Aim: To investigate the association between mid-line deviation of the mandible, as determined by upper to lower labial frena, and signs and symptoms of Temporomandibular Disorders (TMDs). Materials and Methods: The current study was original research conducted on a sample of 439 medical records of TMD patients treated at Tufts University. All patients underwent a clinical examination revealed a detailed information regarding temporomandibular joints, history of pain, and comprehensive intra-oral findings. Subjects were divided into three groups: 1. No frenal deviation, 2. Deviation to the right, and 3. Deviation to the left. Results: Signs and symptoms of TMD tend to occur more likely on the side of the frenum deviation. The signs and symptoms that were significantly associated to frenum position were TMJ crepitation sounds and locking, right muscles pain on palpation (medial pterygoid and sternocleidomastoid), and “reported locking on the left TMJ”. Subjects with aligned frena showed a statistically significant increase in the range of motion to the right side. The results also revealed a highly significant association between maxillary plane canting and mandibular frenum position. Left posterior cross bite was significantly more prevalent in the left frenum deviation group. Conclusion: Expression of TMD signs and symptoms was more prevalent on the side of frenum deviation. TMD population showed a higher prevalence of left mandibular frenum deviation. Several signs and symptoms were significantly associated to frenum position.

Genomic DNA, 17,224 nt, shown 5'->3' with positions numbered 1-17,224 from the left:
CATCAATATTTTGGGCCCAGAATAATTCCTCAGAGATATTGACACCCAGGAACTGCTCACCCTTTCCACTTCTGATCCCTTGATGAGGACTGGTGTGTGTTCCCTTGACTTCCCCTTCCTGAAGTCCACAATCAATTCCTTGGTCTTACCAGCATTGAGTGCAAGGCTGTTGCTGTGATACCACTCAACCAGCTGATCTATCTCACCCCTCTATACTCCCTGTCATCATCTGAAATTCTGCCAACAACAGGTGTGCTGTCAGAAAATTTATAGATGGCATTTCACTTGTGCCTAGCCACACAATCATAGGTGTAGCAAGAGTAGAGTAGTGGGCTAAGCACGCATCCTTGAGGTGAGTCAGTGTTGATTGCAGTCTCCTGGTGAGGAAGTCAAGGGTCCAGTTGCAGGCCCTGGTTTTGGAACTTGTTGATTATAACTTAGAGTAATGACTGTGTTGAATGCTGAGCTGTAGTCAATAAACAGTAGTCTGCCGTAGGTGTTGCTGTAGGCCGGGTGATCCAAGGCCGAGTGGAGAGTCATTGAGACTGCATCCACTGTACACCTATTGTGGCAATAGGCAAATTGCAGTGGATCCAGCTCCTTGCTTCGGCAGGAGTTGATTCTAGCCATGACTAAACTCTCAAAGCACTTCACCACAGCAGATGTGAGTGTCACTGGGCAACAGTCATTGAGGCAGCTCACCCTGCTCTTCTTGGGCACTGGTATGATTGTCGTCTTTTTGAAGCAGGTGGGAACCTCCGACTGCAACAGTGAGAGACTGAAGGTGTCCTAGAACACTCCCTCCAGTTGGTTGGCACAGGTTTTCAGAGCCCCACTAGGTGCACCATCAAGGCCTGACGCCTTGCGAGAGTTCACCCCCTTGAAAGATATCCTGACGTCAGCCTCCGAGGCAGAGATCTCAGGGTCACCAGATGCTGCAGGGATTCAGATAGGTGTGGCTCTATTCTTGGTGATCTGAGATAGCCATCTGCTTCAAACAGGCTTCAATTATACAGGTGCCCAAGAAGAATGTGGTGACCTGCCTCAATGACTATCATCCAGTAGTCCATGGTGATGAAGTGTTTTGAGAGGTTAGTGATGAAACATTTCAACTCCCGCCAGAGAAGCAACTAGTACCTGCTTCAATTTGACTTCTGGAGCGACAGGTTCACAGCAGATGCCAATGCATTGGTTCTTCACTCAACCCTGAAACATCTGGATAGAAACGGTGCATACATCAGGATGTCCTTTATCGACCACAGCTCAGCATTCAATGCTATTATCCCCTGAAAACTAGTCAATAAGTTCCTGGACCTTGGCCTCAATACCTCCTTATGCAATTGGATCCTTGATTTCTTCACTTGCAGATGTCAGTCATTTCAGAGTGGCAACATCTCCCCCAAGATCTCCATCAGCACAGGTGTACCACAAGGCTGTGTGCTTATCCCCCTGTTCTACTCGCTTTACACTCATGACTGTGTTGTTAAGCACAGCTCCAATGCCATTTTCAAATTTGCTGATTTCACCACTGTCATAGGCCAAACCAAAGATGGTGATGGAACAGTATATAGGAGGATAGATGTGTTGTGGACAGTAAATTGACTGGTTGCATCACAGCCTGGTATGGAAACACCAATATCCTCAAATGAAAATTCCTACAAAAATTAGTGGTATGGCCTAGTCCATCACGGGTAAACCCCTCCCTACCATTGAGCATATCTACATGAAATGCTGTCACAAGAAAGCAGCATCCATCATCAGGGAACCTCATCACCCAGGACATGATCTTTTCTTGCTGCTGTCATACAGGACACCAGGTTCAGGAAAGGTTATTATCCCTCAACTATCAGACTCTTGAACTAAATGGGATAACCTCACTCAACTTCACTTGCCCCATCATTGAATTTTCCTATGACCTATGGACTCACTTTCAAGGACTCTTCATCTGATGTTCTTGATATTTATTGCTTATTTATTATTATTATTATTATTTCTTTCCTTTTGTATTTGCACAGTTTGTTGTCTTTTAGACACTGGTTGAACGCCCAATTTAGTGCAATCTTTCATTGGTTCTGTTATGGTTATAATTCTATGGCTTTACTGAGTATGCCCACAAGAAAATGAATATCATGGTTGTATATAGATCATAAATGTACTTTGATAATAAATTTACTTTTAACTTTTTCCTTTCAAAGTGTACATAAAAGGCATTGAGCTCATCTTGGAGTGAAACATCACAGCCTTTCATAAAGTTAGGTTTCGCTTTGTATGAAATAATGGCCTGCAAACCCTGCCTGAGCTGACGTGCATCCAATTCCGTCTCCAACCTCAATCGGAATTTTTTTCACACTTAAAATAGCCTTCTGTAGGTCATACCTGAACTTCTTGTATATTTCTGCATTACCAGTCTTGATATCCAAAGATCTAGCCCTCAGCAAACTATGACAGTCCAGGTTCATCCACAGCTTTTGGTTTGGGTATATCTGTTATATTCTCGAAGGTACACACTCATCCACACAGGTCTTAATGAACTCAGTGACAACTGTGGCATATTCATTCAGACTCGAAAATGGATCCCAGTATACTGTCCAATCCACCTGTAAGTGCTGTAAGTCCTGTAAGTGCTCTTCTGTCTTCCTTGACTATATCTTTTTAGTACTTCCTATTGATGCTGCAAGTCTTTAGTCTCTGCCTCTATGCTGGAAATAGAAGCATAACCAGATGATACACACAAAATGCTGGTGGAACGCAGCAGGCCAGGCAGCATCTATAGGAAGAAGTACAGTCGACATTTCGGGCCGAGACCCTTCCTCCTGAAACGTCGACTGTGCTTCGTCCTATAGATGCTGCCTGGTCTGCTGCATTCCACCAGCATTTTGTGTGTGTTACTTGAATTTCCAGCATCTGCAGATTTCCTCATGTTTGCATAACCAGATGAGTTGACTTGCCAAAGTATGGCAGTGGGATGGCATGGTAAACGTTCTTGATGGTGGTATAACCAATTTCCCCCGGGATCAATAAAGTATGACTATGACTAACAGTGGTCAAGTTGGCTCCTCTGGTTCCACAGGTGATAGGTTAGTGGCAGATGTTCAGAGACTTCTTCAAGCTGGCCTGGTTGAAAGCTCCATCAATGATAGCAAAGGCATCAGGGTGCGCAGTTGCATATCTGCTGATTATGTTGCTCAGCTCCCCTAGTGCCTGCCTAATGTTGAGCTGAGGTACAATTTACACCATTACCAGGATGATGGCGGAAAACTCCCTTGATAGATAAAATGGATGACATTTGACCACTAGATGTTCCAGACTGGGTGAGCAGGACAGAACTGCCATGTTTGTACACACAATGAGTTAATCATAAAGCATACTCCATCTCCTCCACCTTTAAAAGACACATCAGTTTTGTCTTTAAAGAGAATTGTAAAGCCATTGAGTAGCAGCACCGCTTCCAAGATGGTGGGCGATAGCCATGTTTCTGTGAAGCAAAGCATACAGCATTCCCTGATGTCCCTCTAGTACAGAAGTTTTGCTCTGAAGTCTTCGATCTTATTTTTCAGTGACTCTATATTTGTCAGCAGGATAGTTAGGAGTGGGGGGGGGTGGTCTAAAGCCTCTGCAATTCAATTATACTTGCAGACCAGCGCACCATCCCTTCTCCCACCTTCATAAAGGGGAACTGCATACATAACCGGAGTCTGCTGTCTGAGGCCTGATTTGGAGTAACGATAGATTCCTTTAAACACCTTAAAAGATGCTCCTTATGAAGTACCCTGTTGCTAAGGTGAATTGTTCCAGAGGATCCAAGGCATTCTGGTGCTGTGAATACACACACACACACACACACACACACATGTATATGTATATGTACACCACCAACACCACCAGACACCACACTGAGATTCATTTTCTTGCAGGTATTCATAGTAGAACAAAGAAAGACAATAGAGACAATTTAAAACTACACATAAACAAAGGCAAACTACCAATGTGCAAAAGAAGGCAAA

TMD, Labial frenum, Frenum deviation